Scotland’s family doctors have warned the First Minister that GP surgeries will continue to close and patients’ lives will be put at risk unless more cash is invested in practices and health centres.
In a hard-hitting consultation paper the Royal College of General Practitioners (RCGP) Scotland describe patients queuing outside practices just to register with a doctor and warn that plans for nurse practitioners to care for individuals without doctor support puts people at risk.
They are urging the Scottish Government to honour what they say is a pledge to invest £500m additional funds directly into GP services by 2021. The RCGP Scotland predicts a shortfall of 828 GPs across Scotland by 2021 and highlight 2,800 nursing vacancies and what they claim is the failure of health boards to recruit sufficient numbers of pharmacists trained to work in general practices. The concerns were raised in a submission to the Scottish Government consultation on technology and innovation in the NHS. And the college also warns against successful general practice “babies” not being “thrown out with the bath water” amid research aimed at providing new models of care. A section of the paper calls for clarification to ensure that only GPs can be allowed to perform the role of doctors and says that in proposed new models of care, members of the wider multidisciplinary team cannot be seen as a substitute for GPs. Rising workloads, a shortage of doctors and declining resources are cited by the college as putting “intolerable” pressure on GPs.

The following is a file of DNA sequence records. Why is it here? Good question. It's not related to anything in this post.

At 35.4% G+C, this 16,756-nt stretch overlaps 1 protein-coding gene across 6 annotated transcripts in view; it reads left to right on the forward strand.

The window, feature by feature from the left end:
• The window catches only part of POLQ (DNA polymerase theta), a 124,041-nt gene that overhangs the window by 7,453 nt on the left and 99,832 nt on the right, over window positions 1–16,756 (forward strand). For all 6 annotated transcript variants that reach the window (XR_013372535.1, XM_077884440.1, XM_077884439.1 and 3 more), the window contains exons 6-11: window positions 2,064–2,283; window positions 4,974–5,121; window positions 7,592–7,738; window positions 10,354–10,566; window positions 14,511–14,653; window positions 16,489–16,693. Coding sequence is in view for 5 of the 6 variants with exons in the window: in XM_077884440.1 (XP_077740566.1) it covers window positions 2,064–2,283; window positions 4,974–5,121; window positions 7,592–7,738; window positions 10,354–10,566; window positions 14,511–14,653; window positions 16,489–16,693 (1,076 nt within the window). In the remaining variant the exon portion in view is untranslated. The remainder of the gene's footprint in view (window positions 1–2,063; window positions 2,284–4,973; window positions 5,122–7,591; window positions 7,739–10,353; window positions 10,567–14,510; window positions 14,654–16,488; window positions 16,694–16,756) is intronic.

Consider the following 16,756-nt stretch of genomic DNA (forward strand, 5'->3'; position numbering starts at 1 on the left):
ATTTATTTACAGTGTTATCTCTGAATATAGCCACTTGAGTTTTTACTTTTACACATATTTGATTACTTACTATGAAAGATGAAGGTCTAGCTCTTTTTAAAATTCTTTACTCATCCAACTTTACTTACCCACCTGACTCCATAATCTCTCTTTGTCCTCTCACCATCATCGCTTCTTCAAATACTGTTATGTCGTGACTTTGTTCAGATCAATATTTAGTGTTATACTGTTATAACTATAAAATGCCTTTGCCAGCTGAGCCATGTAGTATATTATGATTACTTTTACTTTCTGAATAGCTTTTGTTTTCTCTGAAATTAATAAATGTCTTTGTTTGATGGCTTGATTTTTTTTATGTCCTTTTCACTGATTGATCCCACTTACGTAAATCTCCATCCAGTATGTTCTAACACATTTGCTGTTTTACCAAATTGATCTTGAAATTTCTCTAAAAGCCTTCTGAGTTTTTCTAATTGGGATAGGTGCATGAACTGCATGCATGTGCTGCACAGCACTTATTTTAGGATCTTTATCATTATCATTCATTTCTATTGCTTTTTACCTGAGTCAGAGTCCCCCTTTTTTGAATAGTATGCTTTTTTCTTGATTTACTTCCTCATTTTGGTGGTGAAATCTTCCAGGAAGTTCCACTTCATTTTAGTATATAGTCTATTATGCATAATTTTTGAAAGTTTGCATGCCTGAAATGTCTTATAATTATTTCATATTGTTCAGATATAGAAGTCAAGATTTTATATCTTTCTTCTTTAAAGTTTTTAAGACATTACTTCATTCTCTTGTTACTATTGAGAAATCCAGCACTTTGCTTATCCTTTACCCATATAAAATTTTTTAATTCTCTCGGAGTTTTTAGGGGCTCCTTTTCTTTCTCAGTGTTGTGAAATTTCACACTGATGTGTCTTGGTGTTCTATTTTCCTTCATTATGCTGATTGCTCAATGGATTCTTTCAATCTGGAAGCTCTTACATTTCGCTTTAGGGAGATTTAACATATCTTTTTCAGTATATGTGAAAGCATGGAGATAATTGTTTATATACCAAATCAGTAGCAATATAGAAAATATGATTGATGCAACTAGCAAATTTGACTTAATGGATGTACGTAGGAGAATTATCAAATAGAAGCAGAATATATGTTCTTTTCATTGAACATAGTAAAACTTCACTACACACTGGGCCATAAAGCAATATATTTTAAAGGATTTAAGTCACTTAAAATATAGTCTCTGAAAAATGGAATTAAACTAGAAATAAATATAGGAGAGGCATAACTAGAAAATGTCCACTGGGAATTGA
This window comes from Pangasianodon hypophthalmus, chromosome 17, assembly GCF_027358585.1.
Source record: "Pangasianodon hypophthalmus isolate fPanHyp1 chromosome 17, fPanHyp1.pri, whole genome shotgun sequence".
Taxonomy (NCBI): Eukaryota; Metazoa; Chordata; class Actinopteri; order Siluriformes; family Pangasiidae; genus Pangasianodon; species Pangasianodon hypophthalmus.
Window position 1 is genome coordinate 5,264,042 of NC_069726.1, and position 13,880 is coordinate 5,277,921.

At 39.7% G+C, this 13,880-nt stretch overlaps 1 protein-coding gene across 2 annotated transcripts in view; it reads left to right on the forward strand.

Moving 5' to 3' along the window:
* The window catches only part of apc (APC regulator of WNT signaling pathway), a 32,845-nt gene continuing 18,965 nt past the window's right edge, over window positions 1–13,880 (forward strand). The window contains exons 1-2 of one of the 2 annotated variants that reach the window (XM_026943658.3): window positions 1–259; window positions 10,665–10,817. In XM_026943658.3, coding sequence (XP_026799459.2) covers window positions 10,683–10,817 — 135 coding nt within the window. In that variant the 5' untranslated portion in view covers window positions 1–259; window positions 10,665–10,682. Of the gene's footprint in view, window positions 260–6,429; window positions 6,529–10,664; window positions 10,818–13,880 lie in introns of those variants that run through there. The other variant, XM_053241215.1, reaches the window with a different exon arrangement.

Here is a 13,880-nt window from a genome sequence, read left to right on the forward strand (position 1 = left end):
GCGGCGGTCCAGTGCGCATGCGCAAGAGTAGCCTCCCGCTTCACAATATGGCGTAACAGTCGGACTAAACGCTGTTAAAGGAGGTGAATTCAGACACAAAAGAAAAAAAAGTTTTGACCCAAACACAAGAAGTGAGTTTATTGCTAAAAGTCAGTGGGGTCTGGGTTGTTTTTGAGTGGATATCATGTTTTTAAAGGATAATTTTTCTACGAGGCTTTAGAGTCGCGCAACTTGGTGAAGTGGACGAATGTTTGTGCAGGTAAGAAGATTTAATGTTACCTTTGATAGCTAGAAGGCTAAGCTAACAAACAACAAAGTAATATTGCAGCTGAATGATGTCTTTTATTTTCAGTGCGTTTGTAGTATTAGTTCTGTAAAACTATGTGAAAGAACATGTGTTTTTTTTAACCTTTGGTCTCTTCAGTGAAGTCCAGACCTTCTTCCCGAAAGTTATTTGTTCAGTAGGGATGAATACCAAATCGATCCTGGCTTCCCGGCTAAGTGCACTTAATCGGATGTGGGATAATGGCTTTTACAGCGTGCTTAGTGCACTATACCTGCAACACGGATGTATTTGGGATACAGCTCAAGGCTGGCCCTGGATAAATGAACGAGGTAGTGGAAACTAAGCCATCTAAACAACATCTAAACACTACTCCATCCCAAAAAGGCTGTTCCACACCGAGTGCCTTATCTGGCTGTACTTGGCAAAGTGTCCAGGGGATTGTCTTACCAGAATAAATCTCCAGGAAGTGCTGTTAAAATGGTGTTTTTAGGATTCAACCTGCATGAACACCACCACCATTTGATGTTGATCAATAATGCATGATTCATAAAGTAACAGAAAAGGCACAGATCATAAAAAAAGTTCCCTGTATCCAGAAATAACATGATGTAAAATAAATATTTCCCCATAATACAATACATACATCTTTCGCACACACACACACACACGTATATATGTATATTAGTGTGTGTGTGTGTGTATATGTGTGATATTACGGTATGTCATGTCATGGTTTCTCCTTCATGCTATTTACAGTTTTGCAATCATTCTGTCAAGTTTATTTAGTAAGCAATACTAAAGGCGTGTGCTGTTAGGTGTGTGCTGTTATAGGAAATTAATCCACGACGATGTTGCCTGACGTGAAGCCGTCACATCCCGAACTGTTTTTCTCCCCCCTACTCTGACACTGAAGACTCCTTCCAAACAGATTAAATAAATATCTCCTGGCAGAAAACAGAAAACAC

The paper states: “General practice is in severe need of a clear, positive future, illustrated by adequate government investment, if it is to attract sufficient numbers of medical graduates to general practice speciality training.
“If the under-funding and confusion continues we will keep witnessing a considerable number of general practices closing and transferring the running of their practices to Health Boards due to insufficient resource through which to remain solvent. Patients will continue to be found queuing outside practices for the uncertain opportunity merely to register with a GP.”
A spokesman for the Scottish Government set out the funding levels for primary care to be delivered by 2021.
He said: “As the First Minister announced last year, a further £500 million will be invested in primary care by the end of this parliament. This spending increase in primary care, to 11 per cent of the frontline NHS budget, will support the development of a multi-disciplinary approach, with increased staffing as well as investment in GP services and health centres.”
Shadow Health Secretary Miles Briggs MSP, said: “The RCGP is right to speak out about the immense pressure on GP services across Scotland as our population increases and demand grows, not least among our rising elderly population. Unless the Scottish Government gets to grips with the situation then, as they say, we will see more and more examples of worried patients queuing just to register with a GP.”